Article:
Universities and colleges across America claim that they are bastions of free expression.

Yet actual free expression has become a problem when students of a more conservative or libertarian point of view voice their opinions.

The University Of Wyoming wants its students, and everyone else, to know that they will allow true freedom of expression on campus.

UW has released a report defining freedom of expression on their Wyoming campus.

In the report were what they hope are recommendations and clear statements of principles, institutional neutrality, and academic freedom.

Martha McCaughey, a visiting researcher and co-chair of the University of Wyoming's Freedom of Expression Working Group, hopes this will make UW a national leader in true freedom of expression.

Not talking about something or censored concept

This report is an 18-page document with recommendations they hope will safeguard and ensure freedom of expression for everyone on campus, both students and staff.

The group’s recommendations ask UW for institutional neutrality, intellectual freedom, academic freedom, freedom of expression, and civil discourse.

“Central to this mission [of the state’s flagship university] is the University’s nonpartisan and nonsectarian commitment to learning and creating knowledge with academic freedom and integrity, a respect for intellectual freedom and legal rights of equality and free expression, and the open, civil, and constructive exchange of ideas,” (REPORT).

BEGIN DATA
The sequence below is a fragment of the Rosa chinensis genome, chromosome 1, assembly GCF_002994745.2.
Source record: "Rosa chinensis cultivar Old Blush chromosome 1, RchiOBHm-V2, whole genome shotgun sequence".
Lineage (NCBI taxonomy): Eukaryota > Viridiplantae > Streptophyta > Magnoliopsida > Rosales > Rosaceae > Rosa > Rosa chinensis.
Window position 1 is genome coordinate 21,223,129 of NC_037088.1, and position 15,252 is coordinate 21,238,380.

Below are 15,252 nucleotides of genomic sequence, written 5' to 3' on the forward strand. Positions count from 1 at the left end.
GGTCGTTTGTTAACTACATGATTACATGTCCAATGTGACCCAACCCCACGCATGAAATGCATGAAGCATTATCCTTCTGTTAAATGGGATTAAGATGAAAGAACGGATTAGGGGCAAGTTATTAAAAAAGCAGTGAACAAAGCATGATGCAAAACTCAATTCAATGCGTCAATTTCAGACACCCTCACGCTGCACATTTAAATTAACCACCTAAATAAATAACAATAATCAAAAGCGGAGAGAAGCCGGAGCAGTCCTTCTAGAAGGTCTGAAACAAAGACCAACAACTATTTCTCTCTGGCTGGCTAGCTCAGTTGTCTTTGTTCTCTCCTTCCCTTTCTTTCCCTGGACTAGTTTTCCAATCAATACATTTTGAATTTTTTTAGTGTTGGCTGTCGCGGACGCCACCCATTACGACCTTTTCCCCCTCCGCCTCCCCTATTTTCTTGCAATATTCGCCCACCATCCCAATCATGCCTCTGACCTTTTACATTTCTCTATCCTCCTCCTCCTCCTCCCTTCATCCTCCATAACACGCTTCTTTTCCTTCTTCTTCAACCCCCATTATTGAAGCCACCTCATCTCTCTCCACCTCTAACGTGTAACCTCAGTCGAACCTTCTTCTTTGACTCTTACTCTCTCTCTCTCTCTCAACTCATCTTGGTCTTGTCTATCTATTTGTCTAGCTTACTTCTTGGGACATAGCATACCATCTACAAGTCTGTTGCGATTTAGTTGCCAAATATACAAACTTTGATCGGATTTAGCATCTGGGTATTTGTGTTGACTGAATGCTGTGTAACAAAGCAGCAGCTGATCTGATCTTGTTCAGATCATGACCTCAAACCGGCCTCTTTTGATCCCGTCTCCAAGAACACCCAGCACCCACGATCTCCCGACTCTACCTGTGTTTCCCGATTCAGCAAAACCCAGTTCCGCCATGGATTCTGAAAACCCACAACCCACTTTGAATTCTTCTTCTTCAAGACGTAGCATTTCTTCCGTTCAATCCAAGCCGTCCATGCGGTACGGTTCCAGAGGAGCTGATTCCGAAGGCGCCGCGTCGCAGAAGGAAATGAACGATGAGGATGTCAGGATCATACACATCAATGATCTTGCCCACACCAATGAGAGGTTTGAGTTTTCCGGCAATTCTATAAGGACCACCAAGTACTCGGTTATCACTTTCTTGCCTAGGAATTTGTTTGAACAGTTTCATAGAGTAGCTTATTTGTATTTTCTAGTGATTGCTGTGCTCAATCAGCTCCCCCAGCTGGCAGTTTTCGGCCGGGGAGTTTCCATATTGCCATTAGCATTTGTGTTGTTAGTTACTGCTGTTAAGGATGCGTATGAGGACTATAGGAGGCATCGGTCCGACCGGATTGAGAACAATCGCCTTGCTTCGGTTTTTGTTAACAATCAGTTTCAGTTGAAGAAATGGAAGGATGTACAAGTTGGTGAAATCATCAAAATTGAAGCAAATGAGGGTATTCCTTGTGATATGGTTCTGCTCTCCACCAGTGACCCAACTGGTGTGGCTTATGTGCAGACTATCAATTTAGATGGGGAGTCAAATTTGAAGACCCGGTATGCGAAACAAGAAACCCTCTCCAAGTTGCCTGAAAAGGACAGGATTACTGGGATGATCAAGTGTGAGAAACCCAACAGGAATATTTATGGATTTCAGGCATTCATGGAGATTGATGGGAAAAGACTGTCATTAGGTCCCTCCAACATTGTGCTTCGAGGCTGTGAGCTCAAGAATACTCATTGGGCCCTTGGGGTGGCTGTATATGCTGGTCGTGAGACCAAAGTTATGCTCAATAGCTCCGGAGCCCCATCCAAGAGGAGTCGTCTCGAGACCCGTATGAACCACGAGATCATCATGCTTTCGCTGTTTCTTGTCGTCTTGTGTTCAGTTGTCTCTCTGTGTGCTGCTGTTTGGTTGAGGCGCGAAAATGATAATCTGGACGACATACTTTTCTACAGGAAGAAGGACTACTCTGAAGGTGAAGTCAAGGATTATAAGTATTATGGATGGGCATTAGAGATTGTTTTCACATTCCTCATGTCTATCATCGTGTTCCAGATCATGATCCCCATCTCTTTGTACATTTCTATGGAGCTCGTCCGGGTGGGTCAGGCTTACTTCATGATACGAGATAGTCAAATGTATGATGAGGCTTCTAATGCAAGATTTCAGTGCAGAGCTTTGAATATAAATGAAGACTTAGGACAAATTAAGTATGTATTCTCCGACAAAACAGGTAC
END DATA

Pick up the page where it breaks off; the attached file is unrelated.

UW President Ed Seidel has expressed concerns about climate and polarization at universities and colleges across the country.

In a statement, Mr. Seidel said,

“the role of the university teacher is not to indoctrinate.” (Wyoming Truth).

University of Wyoming
Townsquare Media

Other recommendations addressed the handling of conflicts using the “Wyoming Way” to enhance the practice of civil discourse.

“We don’t just make the principles a set of things we say we believe in, but we look to where we would be acting on those principles when the rubber hits the road,” said co-chair Martha McCaughey, visiting researcher in the Criminal Justice and Sociology department. “That’s also the case for developing a culture that practices these principles.” (Wyoming Truth).

The university wants everyone to know that freedom of expression is essential to higher education.

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